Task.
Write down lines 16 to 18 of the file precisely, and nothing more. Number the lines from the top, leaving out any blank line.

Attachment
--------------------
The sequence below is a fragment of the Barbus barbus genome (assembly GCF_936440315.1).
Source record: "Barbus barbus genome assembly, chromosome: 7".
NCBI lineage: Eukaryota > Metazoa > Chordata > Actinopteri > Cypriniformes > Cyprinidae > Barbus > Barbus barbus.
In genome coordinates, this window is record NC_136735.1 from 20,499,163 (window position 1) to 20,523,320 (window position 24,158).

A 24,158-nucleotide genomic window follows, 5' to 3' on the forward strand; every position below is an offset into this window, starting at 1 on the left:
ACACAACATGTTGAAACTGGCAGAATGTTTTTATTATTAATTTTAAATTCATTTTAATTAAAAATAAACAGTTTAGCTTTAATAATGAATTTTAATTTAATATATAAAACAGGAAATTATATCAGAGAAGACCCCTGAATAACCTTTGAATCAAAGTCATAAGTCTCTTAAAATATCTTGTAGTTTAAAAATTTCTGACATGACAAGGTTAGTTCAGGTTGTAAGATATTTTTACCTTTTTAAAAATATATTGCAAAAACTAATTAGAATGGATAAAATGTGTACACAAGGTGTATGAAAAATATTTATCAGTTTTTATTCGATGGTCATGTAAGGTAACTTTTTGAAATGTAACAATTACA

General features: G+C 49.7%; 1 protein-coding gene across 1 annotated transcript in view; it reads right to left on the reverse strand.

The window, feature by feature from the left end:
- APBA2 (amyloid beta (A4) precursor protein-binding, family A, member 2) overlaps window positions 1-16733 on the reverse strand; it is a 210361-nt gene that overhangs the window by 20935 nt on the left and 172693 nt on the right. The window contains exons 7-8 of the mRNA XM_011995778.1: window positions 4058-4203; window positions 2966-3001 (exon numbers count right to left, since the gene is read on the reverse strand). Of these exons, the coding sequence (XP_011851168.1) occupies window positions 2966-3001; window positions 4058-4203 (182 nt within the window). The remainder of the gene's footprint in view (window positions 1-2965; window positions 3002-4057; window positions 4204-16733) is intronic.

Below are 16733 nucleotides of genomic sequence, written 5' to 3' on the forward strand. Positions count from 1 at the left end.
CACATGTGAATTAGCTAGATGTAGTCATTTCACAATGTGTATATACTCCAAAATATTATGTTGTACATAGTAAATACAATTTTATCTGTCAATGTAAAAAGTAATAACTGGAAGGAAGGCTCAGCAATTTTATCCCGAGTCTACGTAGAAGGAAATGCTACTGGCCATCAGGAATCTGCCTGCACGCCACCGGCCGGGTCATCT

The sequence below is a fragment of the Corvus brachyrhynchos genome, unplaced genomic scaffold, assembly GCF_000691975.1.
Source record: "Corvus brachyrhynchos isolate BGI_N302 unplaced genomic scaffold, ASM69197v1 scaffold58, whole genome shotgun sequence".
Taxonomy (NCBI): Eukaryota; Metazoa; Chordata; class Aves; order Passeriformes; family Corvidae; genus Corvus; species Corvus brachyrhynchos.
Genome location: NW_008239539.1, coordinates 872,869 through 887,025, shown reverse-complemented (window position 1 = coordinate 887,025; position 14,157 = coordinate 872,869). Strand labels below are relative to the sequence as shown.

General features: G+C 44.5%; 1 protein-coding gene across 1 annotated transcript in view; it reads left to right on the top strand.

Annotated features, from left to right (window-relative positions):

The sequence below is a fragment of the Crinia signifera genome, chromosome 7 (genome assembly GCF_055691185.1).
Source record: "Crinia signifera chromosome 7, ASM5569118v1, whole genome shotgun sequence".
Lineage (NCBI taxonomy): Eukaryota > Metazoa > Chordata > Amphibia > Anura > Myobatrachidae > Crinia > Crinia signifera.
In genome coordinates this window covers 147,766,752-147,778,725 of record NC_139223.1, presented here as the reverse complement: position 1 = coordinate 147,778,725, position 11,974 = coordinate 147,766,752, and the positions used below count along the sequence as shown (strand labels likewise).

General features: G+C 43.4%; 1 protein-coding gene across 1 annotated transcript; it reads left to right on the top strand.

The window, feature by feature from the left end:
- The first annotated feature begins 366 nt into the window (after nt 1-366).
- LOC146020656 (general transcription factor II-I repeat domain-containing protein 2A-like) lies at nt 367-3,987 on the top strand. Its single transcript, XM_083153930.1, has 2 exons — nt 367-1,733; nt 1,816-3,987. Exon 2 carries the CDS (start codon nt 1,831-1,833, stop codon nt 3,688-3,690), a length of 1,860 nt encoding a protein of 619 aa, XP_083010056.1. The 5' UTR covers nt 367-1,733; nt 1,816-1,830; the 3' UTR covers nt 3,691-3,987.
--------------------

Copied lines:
General features: G+C 44.5%; 1 protein-coding gene across 1 annotated transcript in view; it reads left to right on the top strand.

Annotated features, from left to right (window-relative positions):

The sequence below is a fragment of the Crinia signifera genome, chromosome 7 (genome assembly GCF_055691185.1).